Bankers’ Hours column: Big banks make more loans, small ones give you more attention
Banks of all sizes chase the same deposit dollars, the wholesale commodity that’s turned into loans and other assets, and the pursuit takes place on the same playing field, whichever way it’s tipped: It’s never level.
But the face of competition changes on the retail side, when that raw cash is marketed as various loan products. This is because all banks will take money from anybody (except known criminals). It’s different when wholesale dollars (deposits) turn into loans and other investments. Much of this is due to exigencies of banking regulation.
A primary reg of banking relates to a bank’s lending limit for any given loan it makes, the so-called Loan to One Borrower rule. Being a formal regulation, there are nuances to it, but, simply stated, it says that a federally insured financial institution can’t make a loan to one borrower in excess of 15% of that bank’s net worth. This is an oversimplification, but if a bank CEO keeps just this basic definition in mind, he or she will probably stay out of trouble — or jail. The rule is integral to the activity, like “green side up” in landscaping.
Let’s apply this rule to our fictional bank, the Second National Bank, in our imaginary town, Downriver, Montana, which we’ve mentioned before. A bank’s net worth, on which that 15% number is based, is the difference between its assets and liabilities, the latter being deposits, which are borrowings from the public, and other loans, probably from a central banking operation like the Federal Home Loan Bank.
To continue operation without regulatory restrictions, a bank should be classified as “well capitalized” by regulators, with a net worth — “capitalization” — of at least 8% of total assets (total assets are generally referred to as “size” in banking parlance). If they can, institutions like to round that number up to 10%. Say that Second National is $200 million in size, then management would like capital, net worth, to be 10%, or $20 million. Consequently, that bank’s lending limit, the maximum loan to one borrower, is just $3 million dollars: 15% of $20 million.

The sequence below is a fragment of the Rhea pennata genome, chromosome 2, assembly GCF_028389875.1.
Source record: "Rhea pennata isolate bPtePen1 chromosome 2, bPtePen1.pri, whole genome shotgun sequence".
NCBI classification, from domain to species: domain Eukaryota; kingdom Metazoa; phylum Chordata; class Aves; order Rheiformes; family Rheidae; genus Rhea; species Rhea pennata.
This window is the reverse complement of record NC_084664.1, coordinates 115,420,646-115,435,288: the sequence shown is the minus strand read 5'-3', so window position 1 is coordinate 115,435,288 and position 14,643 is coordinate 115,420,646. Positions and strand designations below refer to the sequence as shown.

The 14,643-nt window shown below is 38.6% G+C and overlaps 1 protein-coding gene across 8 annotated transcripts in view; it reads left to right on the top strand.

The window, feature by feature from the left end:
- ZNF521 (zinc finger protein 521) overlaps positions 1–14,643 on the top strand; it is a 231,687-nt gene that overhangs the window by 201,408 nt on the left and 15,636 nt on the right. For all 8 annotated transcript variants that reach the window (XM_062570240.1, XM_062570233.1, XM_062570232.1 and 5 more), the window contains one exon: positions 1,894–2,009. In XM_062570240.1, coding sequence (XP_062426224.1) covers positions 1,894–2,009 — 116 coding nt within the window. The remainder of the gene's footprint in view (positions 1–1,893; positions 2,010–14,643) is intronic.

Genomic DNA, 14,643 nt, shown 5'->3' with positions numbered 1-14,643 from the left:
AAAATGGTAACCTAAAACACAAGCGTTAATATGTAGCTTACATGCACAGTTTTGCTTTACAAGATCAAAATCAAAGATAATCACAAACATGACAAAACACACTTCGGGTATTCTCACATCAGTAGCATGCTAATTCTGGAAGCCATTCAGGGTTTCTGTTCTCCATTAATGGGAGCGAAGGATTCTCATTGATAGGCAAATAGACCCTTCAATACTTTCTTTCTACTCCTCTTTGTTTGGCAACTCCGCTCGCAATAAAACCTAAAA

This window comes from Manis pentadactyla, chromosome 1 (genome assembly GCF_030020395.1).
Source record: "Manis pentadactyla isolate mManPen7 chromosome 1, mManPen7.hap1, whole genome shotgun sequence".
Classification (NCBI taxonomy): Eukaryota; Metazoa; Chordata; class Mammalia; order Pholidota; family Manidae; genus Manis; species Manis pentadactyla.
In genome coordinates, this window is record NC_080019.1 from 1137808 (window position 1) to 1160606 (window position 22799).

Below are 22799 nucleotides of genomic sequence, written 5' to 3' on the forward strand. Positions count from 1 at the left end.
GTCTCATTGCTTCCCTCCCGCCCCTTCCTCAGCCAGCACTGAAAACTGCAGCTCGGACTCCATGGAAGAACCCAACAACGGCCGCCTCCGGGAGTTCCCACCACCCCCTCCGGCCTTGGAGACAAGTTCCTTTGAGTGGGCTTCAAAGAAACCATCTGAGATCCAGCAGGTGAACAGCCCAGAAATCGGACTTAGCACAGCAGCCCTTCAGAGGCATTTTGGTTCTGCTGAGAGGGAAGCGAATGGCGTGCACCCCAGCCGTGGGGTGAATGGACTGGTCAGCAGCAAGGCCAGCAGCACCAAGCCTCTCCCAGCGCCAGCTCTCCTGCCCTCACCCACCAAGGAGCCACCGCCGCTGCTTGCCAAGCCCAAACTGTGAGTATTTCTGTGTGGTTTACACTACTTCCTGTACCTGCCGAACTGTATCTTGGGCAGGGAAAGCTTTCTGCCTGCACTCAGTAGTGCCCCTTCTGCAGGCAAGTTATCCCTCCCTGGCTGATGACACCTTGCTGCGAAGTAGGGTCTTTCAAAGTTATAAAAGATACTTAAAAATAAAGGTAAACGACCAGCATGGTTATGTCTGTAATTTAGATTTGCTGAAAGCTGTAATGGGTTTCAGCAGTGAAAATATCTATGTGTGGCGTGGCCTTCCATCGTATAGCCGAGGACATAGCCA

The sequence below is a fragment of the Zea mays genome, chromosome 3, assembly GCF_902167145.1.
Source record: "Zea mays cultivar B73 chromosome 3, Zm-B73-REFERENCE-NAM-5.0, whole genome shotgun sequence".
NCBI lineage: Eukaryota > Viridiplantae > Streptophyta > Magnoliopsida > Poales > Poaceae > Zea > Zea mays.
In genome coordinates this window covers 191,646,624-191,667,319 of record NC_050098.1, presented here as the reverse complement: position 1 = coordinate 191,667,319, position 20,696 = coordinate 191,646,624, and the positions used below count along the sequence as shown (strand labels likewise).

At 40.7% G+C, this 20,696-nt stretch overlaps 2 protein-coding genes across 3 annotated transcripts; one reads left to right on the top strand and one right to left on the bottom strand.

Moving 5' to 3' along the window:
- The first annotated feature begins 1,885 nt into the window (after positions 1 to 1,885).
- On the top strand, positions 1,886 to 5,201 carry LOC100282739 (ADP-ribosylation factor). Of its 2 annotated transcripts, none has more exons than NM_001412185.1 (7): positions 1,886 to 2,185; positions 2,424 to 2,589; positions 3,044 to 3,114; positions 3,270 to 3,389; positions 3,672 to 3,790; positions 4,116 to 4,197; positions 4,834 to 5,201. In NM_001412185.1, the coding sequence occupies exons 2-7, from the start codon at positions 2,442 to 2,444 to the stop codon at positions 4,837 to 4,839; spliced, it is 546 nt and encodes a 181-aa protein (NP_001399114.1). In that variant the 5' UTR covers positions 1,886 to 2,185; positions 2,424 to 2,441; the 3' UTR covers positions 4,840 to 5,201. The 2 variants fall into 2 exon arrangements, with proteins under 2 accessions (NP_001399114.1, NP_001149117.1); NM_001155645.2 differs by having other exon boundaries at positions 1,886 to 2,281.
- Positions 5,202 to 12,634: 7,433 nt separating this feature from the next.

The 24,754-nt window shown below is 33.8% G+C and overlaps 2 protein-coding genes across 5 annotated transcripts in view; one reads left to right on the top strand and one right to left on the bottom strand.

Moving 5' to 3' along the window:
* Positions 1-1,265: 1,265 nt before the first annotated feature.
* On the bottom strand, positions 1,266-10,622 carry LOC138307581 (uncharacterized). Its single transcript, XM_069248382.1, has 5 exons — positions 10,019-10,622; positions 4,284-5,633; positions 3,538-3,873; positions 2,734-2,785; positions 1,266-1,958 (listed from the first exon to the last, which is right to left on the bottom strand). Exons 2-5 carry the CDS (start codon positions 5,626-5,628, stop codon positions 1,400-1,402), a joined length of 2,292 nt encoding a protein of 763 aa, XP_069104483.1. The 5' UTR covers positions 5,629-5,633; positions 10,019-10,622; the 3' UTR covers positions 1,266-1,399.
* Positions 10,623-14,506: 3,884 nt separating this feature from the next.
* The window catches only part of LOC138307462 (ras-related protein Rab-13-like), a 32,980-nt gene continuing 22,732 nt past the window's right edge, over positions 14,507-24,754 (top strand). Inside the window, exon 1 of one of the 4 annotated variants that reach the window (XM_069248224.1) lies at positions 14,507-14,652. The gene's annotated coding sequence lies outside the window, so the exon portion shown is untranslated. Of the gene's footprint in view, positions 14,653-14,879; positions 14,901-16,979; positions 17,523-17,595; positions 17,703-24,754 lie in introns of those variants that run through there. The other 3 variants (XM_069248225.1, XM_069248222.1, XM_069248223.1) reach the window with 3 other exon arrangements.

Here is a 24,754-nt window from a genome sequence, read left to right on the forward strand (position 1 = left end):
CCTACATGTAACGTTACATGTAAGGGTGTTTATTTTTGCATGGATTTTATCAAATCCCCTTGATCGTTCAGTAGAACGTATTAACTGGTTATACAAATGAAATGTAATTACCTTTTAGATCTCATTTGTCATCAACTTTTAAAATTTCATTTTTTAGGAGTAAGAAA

Now, even though one of the TBTFs (Too Big to Fails) might fight head to head with Second National for consumer deposits, it’s a whole different world on the lending side. There are four U.S. banks that are over $1 trillion in size, and a lot more that are a lot of billions big. These operations have lending centers all over the world, making scores of $3 million dollar loans every day. It’s just another day at a lot of offices for Chase. Imagine what 15% of 10% of $1 trillion is. (You’ll have to imagine it. Neither my calculator or brain can accommodate that number.)
But that $3 million deal is a big deal for Downriver’s home town bank. Maybe an entrepreneur walks in to the Second National lobby with a proposal to build a 10-unit townhome project needing, say, a $2.8 million construction loan. He or she may talk to the bank’s CEO right off the bat. Or maybe the chief credit officer picks up the ball. Either way, if the deal looks like a keeper, the president will see the package early, and ride herd on it until it gets to the loan committee.
Which illustrates one of the fundamentals of banking: You won’t get a better rate or terms on a loan at a small bank, but you’ll get a lot more attention. Sure, a big organization and a small one make many of the same kinds of loans — car loans, home loans, small business loans, home equity loans — but, in the instance of the lightweight, 100 home loans is a business line. To the heavyweight, maybe a nanosecond of production in banking time.
When it comes to deposits, everybody feeds at the same trough. But, if you’re a borrower, it’s probably a good idea to get selective in picking a lender.
Pat Dalrymple is a western Colorado native and has spent more than 50 years in mortgage lending and banking in the Roaring Fork Valley. He’ll be happy to answer your questions or hear your comments. His e-mail is email@example.com.
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